One of the worst job experiences you can have as an employee is to end up with one of the boss types that are not compatible with your personality. While opposites attract in many other situations, conflicting personalities in the workplace can be a source of stress and even job loss. You need effective strategies to deal with these common boss types:
1 – Micro-Manager
The best way to characterize the micro**-**manager is one who hardly lets you out of their sight. The micro-manager will make a point to “check in” with you often throughout the day. They feel an overwhelming sense of loss of control when they delegate work to you, and want to reclaim it by closely monitoring everything you do. A micro-manager will not share decision-making powers, and will require you to report on everything you do as soon as you do it. If your boss is a micro-manager, here are some strategies to help you deal with it:
- Don’t turn your boss who normally is not a micro-manager into one by missing deadlines or failing to complete essential jobs properly
- Gain your boss’ trust by going above and beyond in any projects assigned
- Write memos for larger projects, summarizing assignments and deadlines, and ask for your boss to review it and confirm its accuracy
- Be diligent in carrying out all instructions provided to you by your boss
It takes time for a micro-manager to give up some control in the workplace, but any boss can be won over if you’re a skilled, trustworthy and competent employee.
2 – Hands-Off Manager
The direct opposite of the micro-manager and one of the most common boss types is the hands-off manager. You have to hunt down this boss to get feedback, instructions or training. A hands-off manager may give the wrong impression; you might feel like they’re lazy or don’t care about your success. That may be true in some cases, but often a hands-off manager is an introvert. They prefer to work alone, and in doing so, will isolate themselves from you or other employees. You may enjoy working for this type of boss to some extent, but at some point, you’re going to want feedback and training to do well on the job and advance. Here are some ways to deal with a hands-off manager:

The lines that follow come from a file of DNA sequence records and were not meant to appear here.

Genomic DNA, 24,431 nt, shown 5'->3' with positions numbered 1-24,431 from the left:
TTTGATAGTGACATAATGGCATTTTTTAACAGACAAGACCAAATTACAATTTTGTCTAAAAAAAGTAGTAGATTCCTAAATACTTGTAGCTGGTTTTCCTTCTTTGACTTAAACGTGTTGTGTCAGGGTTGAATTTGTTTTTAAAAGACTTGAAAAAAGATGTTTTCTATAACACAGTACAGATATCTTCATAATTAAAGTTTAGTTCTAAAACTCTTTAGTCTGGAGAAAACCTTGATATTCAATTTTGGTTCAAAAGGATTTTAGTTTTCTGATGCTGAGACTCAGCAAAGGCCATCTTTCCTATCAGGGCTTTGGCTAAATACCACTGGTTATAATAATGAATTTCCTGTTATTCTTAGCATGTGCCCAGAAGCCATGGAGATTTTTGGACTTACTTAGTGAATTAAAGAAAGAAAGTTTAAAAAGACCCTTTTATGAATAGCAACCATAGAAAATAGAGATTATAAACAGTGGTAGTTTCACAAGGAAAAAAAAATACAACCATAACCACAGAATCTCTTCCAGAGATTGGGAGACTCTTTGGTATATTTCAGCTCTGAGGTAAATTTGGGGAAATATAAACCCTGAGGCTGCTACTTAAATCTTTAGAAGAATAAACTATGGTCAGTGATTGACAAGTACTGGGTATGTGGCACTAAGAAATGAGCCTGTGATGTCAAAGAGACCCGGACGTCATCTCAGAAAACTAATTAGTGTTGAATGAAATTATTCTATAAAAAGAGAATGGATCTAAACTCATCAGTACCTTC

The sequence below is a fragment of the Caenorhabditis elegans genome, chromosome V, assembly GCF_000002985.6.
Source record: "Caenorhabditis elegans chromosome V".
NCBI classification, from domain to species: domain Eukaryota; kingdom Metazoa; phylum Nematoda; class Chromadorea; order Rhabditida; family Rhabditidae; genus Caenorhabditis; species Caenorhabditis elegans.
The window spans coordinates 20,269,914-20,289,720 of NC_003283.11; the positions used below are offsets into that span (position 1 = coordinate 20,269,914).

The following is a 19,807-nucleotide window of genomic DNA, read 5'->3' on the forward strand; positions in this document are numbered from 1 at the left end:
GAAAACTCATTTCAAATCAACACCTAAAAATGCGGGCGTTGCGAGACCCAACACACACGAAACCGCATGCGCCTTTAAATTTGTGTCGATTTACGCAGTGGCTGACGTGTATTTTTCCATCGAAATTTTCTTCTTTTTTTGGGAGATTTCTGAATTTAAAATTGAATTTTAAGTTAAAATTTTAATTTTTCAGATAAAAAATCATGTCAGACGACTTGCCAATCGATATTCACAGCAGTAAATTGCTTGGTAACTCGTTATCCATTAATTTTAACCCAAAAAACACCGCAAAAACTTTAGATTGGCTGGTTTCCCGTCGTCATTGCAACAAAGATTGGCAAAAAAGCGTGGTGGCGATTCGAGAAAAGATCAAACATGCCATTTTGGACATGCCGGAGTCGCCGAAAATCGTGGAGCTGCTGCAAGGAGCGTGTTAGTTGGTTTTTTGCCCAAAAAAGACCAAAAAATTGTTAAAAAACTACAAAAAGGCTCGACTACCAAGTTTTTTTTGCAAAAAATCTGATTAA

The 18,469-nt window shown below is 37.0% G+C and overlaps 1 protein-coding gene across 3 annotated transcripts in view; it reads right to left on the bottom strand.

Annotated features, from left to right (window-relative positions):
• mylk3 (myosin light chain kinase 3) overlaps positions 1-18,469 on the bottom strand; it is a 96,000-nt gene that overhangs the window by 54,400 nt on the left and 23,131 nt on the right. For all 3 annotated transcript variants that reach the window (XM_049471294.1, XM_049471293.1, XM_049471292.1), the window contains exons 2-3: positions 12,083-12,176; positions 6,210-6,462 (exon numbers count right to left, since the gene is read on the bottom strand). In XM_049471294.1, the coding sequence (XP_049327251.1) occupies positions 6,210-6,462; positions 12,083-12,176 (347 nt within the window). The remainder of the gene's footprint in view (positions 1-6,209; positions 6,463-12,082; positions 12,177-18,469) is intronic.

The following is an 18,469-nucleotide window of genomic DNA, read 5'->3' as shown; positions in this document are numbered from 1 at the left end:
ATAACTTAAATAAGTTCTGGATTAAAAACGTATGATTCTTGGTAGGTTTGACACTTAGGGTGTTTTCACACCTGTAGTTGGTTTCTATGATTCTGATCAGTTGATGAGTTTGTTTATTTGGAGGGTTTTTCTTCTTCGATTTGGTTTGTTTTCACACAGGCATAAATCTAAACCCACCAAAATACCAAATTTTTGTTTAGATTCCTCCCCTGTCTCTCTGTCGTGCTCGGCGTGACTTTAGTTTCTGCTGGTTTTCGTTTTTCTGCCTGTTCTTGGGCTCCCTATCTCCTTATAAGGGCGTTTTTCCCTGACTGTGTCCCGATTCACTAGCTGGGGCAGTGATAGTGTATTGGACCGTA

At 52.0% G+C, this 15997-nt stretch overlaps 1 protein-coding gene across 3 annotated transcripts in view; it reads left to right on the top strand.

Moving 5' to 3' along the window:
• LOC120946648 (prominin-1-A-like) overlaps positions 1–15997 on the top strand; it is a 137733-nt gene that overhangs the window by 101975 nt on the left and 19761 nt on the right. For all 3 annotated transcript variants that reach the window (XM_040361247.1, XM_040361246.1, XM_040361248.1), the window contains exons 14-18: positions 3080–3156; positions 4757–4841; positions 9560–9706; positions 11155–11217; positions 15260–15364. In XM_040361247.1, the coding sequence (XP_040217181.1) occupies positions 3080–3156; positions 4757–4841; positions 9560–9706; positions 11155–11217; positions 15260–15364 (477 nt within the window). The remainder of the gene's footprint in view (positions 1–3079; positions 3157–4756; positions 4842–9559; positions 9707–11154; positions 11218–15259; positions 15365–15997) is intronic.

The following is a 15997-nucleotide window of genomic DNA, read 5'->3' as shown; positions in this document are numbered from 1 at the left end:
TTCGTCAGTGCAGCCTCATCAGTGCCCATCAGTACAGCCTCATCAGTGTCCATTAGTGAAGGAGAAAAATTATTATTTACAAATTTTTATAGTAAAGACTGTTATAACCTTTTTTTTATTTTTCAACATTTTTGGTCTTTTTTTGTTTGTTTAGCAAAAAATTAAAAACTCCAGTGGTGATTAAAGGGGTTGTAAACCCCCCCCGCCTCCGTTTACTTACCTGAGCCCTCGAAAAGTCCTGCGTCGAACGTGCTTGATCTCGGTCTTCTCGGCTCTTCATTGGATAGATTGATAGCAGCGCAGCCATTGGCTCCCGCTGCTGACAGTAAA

- Request a meeting and show up with specific questions about assignments and your job performance
- Set your own milestones for projects and check in with your boss each time you reach one
- Don’t ask your boss to micro-manage you, because your boss may begin to question whether you’re the best person for the job
- Document everything, because a lot of time may pass between your boss assigning you a project and the deadline for completion
If your boss’ hands-off approach causes you to do your job poorly, then you have to act sooner rather than later. If none of these strategies lead to your boss providing you with the support you need, then you may have to confront your boss in a professional manner about the issue.
3 – Team Builder
One of the least common boss types is the team builder. Many bosses are friendly in the workplace and can strike up a conversation all day long with employees, but lack the skill or desire to build a team that can effectively work together to accomplish the goals of the business. A team builder boss is still human and not perfect, so you’ll need to how to deal with one before problems arise:
- Try to get feedback on your individual performance and not just the group performance
- Seek individual time with your boss, away from the group, to get feedback, training or to clarify instructions that other team members cannot
- Offer helpful suggestions, feedback and professional criticisms during group meetings to show your commitment to advancing the group
Having a team builder boss can be one of the best things to ever happen to you in the work environment. Your boss will strike a balance between micro-managing and being hands-off, as well as provide you with the skills necessary to make you and the entire team successful.
4 – Self-Absorbed/Blamer
The worst boss to end up with is one who is self-absorbed. You exist to advance their career, to be a scapegoat when things go wrong and to do all the tasks your boss doesn’t want to do. This type of boss shows little interest in training you, because you’re viewed as a potential threat. It’s all about making them look good for their supervisor or the owner of the business. If you don’t make your boss shine, your boss will find a way to get rid of you, and they often blame you and other employees when things go wrong. Here are some tips for dealing with a self-absorbed boss:
- Find an experienced worker to help you solve problems with your assigned duties
- Let your self-absorbed boss’ attitude motivate you to launch your own business, at least part-time to start
- Build relationships with other key managers in your company, so that your opportunities to get promoted aren’t dependent on one person’s recommendation
- Keep a work diary, documenting any interactions you have with your boss
You must keep a diary to protect yourself when you’re dealing with a self-absorbed boss who also likes to blame others. If there’s a lawsuit, you’ll need the documentation to help defend yourself or prove your case.
In most cases, you won’t have much of a choice in which one of these boss types you end up with. You may be able to head off trouble by asking employers questions during an interview. It’s fine to inquire about the management style of the person who will be supervising you.
Image Credit: Jana Koll